Wednesday, March 8, 2023
12:00 pm to 1:00 pm
How does crip literary writing convey intense personal emotion and experience while attending to social conditions for historical trauma, networks of care, access, and collective thriving in a way that a lyric "I" might shift toward a lyric "we"? In a reading and discussion, panelists center a poetics of queer-of-color disability and chronic illness by asking how cripping our attention to imagination, memory, dream, the senses, bodily rhythms, and environment disrupts the unified lyric subject.
This event has been prerecorded, and will be available to watch on-demand online from March 8, 2023 to April 8, 2023.
heidi andrea restrepo rhodes is a queer, brown, disabled poet, artist, cultural worker, and scholar. Her manuscript The Inheritance of Haunting was awarded the 2018 Andrés Montoya Poetry Prize (University of Notre Dame Press, 2019). She currently lives in southern California.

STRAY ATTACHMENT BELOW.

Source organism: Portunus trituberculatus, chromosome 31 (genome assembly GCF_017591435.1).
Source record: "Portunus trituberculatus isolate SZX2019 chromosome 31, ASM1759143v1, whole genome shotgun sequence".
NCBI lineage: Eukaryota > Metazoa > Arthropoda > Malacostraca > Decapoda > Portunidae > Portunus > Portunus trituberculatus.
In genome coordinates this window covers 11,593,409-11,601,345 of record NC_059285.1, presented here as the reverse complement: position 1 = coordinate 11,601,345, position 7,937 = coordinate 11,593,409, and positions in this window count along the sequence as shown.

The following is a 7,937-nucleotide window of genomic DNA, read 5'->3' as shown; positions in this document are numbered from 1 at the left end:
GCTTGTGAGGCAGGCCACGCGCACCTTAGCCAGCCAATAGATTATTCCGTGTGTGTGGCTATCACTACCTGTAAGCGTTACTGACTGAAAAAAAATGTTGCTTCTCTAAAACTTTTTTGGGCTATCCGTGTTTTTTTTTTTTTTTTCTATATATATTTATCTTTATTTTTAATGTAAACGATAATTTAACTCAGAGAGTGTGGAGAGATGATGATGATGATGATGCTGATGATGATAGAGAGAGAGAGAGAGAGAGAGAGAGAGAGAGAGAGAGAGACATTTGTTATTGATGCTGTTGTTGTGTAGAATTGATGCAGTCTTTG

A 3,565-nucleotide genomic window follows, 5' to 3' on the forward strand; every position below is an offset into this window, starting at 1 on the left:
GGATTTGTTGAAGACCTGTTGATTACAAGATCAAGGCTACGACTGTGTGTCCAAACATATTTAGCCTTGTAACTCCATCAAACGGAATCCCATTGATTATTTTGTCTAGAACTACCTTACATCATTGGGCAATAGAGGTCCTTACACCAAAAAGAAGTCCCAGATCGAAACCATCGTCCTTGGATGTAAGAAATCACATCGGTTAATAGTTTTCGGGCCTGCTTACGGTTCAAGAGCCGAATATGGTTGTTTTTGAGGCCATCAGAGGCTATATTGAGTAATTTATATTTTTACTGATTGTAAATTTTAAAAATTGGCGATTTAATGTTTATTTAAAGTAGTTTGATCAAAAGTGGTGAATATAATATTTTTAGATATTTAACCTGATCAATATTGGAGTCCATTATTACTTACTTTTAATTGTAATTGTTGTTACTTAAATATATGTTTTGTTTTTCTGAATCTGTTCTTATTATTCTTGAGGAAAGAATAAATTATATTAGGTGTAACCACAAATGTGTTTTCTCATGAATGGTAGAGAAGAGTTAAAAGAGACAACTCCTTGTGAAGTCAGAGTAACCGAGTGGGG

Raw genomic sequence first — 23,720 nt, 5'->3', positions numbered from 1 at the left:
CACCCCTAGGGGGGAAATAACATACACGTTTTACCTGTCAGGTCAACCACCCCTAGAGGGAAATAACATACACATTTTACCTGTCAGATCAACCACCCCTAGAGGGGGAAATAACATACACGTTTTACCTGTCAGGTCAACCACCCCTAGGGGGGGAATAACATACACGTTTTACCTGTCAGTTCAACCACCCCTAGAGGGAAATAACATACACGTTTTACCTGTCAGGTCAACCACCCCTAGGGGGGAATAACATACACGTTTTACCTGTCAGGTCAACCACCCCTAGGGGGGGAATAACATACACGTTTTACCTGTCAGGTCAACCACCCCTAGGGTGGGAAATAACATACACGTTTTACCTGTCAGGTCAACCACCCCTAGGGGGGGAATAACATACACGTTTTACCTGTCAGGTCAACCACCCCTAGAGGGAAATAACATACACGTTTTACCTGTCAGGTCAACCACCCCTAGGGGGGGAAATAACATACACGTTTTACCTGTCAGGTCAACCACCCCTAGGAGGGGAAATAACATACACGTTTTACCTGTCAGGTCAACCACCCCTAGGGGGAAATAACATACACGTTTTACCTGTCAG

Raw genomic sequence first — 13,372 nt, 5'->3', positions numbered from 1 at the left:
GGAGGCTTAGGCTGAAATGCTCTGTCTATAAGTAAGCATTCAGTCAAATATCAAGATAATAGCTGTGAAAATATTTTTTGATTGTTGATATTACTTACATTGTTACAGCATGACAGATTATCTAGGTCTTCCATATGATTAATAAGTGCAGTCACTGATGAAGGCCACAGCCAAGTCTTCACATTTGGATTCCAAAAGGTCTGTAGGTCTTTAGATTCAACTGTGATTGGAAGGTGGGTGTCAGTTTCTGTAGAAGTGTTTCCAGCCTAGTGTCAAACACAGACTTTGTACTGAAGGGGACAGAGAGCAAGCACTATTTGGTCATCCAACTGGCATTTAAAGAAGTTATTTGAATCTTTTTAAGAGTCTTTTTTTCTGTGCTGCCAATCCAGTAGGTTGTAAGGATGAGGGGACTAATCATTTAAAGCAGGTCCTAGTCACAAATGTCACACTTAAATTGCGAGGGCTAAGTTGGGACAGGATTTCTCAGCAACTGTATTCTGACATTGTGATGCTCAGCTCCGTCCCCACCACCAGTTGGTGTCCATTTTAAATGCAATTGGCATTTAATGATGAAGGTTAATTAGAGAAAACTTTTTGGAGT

Gwendolyn Paradice is queer, hard of hearing, and a citizen of the Cherokee Nation. They write prose are the author of More Enduring for Having Been Broken (Black Lawrence Press) and coauthor of Carnival Bound (or, please unwrap me) (The Cupboard Pamphlet). They reside and teach in Kentucky.
Ashna Ali is a queer Bangladeshi diasporic poet, scholar, and educator raised in Italy and based in Brooklyn. They are the author of the chapbook The Relativity of Living Well (The Operating System, 2022) and they teach workshops on disability literature and queer feminisms of color.
Tala Khanmalek is a writer and scholar who teaches at CSU Fullerton. She was a VONA fellow, Anaphora Arts fellow, and Periplus Fellowship finalist and is currently a RAWI mentee. Her writing has appeared or is forthcoming in Meridian, Barzakh, Zoeglossia, and Indiana Review.